EDP Sciences
Free access
Issue A&A
Volume 462, Number 3, February II 2007
Page(s) 1187 - 1198
Section Atomic, molecular, and nuclear data
DOI http://dx.doi.org/10.1051/0004-6361:20065881



A&A 462, 1187-1198 (2007)
DOI: 10.1051/0004-6361:20065881

Effects of CO $\mathsf{_2}$ on H $\mathsf{_2}$O band profiles and band strengths in mixed H $\mathsf{_2}$O:CO $\mathsf{_2}$ ices

K. I. Öberg1, H. J. Fraser2, A. C. A. Boogert3, S. E. Bisschop1, G. W. Fuchs1, E. F. van Dishoeck1, and H. Linnartz1

1  Sackler Laboratory for Astrophysics, Leiden Observatory, University of Leiden, PO Box 9513, 2300 RA Leiden, The Netherlands
    e-mail: oberg@strw.leidenuniv.nl
2  Department of Physics, Scottish Universities Physics Alliance (SUPA), University of Strathclyde, John Anderson Building, 107 Rottenrow East, Glasgow G4 ONG, Scotland
3  AURA/NOAO-South, Casilla 603, La Serena, S. A. Chile

(Received 22 June 2006 / Accepted 17 October 2006)

Abstract
Context.H2O is the most abundant component of astrophysical ices. In most lines of sight it is not possible to fit both the H2O 3 $\mu$m stretching, the 6 $\mu$m bending intensities with a single pure H2O spectrum. Recent Spitzer observations have revealed CO2 ice in high abundances and it has been suggested that CO2 mixed into H2O ice can affect the positions, shapes and relative strengths of the 3 $\mu$m and 6 $\mu$m bands.
Aims.We investigate whether the discrepancy in intensity between H2O bands in interstellar clouds and star forming regions can be explained by CO2 mixed into the observed H2O ice affecting the bands differently.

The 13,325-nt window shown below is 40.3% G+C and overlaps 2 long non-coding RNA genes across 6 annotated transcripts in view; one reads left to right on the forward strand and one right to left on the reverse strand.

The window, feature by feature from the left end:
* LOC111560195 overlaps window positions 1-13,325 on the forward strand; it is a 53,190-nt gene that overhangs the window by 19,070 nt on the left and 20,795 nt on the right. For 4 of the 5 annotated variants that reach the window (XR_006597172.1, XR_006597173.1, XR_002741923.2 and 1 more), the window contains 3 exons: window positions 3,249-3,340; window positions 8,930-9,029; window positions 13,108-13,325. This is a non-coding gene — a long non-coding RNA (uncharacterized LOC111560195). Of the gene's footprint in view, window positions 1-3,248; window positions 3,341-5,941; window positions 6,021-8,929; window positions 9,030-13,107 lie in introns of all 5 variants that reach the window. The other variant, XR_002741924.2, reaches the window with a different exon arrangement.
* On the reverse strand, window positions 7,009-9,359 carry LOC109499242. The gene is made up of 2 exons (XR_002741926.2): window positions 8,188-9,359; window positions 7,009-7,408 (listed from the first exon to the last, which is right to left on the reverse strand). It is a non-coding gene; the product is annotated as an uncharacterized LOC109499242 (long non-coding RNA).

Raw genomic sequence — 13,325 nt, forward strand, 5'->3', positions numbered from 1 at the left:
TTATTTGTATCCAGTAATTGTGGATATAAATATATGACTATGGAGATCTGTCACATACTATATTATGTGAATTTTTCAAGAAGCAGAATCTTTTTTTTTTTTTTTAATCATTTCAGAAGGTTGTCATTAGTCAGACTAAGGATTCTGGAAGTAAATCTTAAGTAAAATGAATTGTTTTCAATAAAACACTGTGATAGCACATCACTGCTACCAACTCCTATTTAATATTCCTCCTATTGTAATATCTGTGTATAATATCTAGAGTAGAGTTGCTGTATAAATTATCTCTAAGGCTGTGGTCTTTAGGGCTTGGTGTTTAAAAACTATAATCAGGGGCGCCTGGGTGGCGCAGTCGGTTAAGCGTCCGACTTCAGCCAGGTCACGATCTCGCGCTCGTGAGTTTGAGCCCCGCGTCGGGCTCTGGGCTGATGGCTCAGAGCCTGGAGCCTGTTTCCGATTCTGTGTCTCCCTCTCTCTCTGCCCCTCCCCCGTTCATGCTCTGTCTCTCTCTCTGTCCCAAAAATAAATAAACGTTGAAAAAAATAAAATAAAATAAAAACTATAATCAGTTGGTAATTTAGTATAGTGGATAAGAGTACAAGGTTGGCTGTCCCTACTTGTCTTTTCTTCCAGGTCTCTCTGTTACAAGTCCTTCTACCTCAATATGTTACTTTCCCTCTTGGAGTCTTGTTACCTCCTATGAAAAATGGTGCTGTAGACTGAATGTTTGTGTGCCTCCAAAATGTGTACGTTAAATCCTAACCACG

Methods.Laboratory infrared transmission spectroscopy is used to record spectra of H2O:CO2 ice mixtures at astrophysically relevant temperatures and composition ratios.
Results.The H2O peak profiles and band strengths are significantly different in H2O:CO2 ice mixtures compared to pure H2O ice. The ratio between the strengths of the 3 $\mu$m and 6 $\mu$m bands drops linearly with CO2 concentration such that it is 50% lower in a 1:1 mixture compared to pure H2O ice. In all H2O:CO2 mixtures, a strong free-OH stretching band appears around 2.73 $\mu$m, which can be used to put an upper limit on the CO2 concentration in the H2O ice. The H2O bending mode profile also changes drastically with CO2 concentration; the broad pure H2O band gives way to two narrow bands as the CO2 concentration is increased. This makes it crucial to constrain the environment of H2O ice to enable correct assignments of other species contributing to the interstellar 6 $\mu$m absorption band. The amount of CO2 present in the H2O ice of B5:IRS1 is estimated by simultaneously comparing the H2O stretching and bending regions and the CO2 bending mode to laboratory spectra of H2O, CO2, H2O:CO2 and HCOOH.


Key words: astrochemistry -- line: profiles -- molecular data -- methods: laboratory -- ISM: molecules -- infrared: ISM



© ESO 2007

What is OpenURL?

The OpenURL standard is a protocol for transmission of metadata describing the resource that you wish to access. An OpenURL link contains article metadata and directs it to the OpenURL server of your choice. The OpenURL server can provide access to the resource and also offer complementary services (specific search engine, export of references...). The OpenURL link can be generated by different means.
  • If your librarian has set up your subscription with an OpenURL resolver, OpenURL links appear automatically on the abstract pages.
  • You can define your own OpenURL resolver with your EDPS Account. In this case your choice will be given priority over that of your library.
  • You can use an add-on for your browser (Firefox or I.E.) to display OpenURL links on a page (see http://www.openly.com/openurlref/). You should disable this module if you wish to use the OpenURL server that you or your library have defined.

Editor-in-Chief: T. Forveille
Letters Editor-in-Chief: J. Alves
Managing Editor: C. Bertout

ISSN: 0004-6361 ; e-ISSN: 1432-0746
Frequency: 12 volumes per year
Published by: EDP Sciences

Mirror sites: CDS | EDP Sciences
  RSS feeds
© The European Southern Observatory (ESO)